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They discover the largest oil deposit on the planet: 511 billion barrels, equivalent to 32 times the volume of reserves in Brazil, more than double that of Saudi Arabia and ten times the total production of the North Sea

Written by Flavia Marinho
Published 15/05/2024 às 19:30
oil - deposit - reserve - production - barrel of oil - Brent - price - Saudi Arabia - north sea - Antarctica
The estimate indicates that the deposit contains 511 billion barrels of oil. The area is the target of claims from Argentina and Chile.

The estimate indicates that the deposit contains 511 billion barrels of oil. The area is the target of claims from Argentina and Chile.

The Russia announced to have discovered one of the largest reserves of oil and natural gas on the planet. According to information, 511 billion barrels of oil were identified in Antarctica, a volume that more than doubles Saudi Arabia's reserves and is 32 times greater than the proven deposits of 15,8 billion barrels in Brazil. This total still represents around 10 times the total production of the North Sea over 50 years. The area in question is claimed by Argentina and Chile.

The news was published by the British newspaper Telegraph. The discovery of oil was made in the Weddell Sea (located further down), by exploration ships from the Russian agency Rosgeo, and reported to the Russian government, according to reports presented to the UK House of Commons last week.

The region is protected by the 1959 Antarctic Treaty, which prohibits any mineral or oil development on the continent.

The Weddell Sea is part of the Southern Ocean, at the south pole, and is bounded by the bay formed by the coast of Coats Land and the Antarctic peninsula.

The United Kingdom classifies this area as part of its overseas territory, which is also claimed by Argentina and Chile. The region is protected by the 1959 Antarctic Treaty, which prohibits any mineral or oil development on the continent.

Moscow is suspected of carrying out prospecting for the purpose of extracting oil, rather than mere scientific research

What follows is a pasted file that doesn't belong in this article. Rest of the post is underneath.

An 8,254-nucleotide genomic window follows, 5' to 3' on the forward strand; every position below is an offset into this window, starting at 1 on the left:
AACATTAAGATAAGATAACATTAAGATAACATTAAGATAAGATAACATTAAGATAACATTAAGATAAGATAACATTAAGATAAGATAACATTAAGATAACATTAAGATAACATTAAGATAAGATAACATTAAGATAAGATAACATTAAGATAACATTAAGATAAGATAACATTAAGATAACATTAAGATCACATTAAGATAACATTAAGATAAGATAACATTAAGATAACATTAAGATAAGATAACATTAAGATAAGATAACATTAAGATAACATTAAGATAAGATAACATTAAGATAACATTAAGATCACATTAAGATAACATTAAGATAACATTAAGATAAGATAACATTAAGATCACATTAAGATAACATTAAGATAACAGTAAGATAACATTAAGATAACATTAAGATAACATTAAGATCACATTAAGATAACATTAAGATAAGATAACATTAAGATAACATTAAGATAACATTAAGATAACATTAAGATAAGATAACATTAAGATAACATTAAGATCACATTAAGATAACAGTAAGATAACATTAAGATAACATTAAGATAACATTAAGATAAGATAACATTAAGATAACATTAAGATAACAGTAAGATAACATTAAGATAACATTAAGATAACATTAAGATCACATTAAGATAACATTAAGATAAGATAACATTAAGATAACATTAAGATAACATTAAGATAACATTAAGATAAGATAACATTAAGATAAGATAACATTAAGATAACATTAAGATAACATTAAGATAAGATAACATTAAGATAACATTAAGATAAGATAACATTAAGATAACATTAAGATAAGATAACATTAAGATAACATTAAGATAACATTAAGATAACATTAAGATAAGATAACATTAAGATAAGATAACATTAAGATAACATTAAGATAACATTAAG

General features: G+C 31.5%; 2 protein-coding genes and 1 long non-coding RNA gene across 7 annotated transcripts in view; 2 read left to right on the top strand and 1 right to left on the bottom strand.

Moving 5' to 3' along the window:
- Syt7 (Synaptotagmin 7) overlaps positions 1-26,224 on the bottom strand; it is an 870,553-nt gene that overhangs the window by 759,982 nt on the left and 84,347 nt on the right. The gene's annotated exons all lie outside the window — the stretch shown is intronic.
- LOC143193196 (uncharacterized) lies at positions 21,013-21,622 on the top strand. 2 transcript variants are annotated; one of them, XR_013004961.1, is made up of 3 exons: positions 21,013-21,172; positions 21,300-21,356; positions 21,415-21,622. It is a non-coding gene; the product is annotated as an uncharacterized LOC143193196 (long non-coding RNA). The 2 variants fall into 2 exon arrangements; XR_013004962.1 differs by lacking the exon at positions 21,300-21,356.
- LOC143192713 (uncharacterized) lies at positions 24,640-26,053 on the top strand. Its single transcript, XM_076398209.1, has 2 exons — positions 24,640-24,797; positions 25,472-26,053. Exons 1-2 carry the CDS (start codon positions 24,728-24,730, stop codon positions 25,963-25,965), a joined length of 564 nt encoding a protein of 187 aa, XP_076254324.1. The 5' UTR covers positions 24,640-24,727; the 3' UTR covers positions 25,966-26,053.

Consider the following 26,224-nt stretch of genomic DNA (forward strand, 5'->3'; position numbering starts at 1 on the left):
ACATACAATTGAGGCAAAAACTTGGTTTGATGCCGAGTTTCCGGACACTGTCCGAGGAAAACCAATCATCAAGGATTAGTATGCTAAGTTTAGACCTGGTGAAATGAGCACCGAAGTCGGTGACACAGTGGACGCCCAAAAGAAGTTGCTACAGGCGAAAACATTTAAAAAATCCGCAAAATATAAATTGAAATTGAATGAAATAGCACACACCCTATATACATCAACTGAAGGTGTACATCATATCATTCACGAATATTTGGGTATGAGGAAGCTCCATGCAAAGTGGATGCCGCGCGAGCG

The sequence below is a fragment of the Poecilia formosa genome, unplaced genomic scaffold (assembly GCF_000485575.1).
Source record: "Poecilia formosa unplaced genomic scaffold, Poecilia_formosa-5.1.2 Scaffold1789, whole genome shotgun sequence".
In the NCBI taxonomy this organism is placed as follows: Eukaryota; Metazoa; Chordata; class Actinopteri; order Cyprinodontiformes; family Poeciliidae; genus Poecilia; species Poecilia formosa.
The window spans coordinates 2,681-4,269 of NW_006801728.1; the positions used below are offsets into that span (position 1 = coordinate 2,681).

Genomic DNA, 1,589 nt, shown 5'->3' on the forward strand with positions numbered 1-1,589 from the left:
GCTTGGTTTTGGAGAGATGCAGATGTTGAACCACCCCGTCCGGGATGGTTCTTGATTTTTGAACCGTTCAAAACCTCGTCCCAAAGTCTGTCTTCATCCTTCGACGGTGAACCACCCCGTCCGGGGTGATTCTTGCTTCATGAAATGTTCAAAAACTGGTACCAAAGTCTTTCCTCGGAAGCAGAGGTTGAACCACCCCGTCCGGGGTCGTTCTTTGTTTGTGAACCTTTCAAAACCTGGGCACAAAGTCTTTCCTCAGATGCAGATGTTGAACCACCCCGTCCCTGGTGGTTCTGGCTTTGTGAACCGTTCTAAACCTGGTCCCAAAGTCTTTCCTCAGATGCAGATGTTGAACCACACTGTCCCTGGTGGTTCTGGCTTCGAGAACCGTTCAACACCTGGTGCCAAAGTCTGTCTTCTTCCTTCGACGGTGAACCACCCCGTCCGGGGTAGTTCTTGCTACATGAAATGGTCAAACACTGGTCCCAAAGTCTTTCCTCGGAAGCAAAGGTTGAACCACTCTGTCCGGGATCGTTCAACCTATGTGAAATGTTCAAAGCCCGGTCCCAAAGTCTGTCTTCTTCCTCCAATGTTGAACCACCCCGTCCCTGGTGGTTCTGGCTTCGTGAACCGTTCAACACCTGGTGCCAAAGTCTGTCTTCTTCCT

According to The Telegraph, David Rutley, UK Parliamentary Under-Secretary for the Americas and the Caribbean, told the House of Commons that he had received assurances from Russia that the country was merely conducting a scientific investigation with no intention of extracting the Hydrocarbons. Rutley also highlighted that “Russia recently reaffirmed its commitment to key elements of the treaty”.

However, there is concern among British parliamentarians and environmentalists about Russia's trustworthiness. The suspicion is that Moscow has carried out prospecting for the purpose of extracting Hydrocarbons, rather than mere scientific research, as claimed.

Moscow-based Rosgeo was approached by the Telegraph but did not respond to requests for comment.

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Flavia Marinho

Flavia Marinho is a Production Engineer with a postgraduate degree in Electrical and Automation Engineering, with extensive experience in the onshore and offshore shipbuilding industry. In recent years, she has dedicated herself to writing articles for news websites in the areas of industry, oil and gas, energy, shipbuilding, geopolitics, jobs and courses, with more than 7 thousand articles published. Contact us to suggest an agenda, advertise job vacancies or advertise on our portal.

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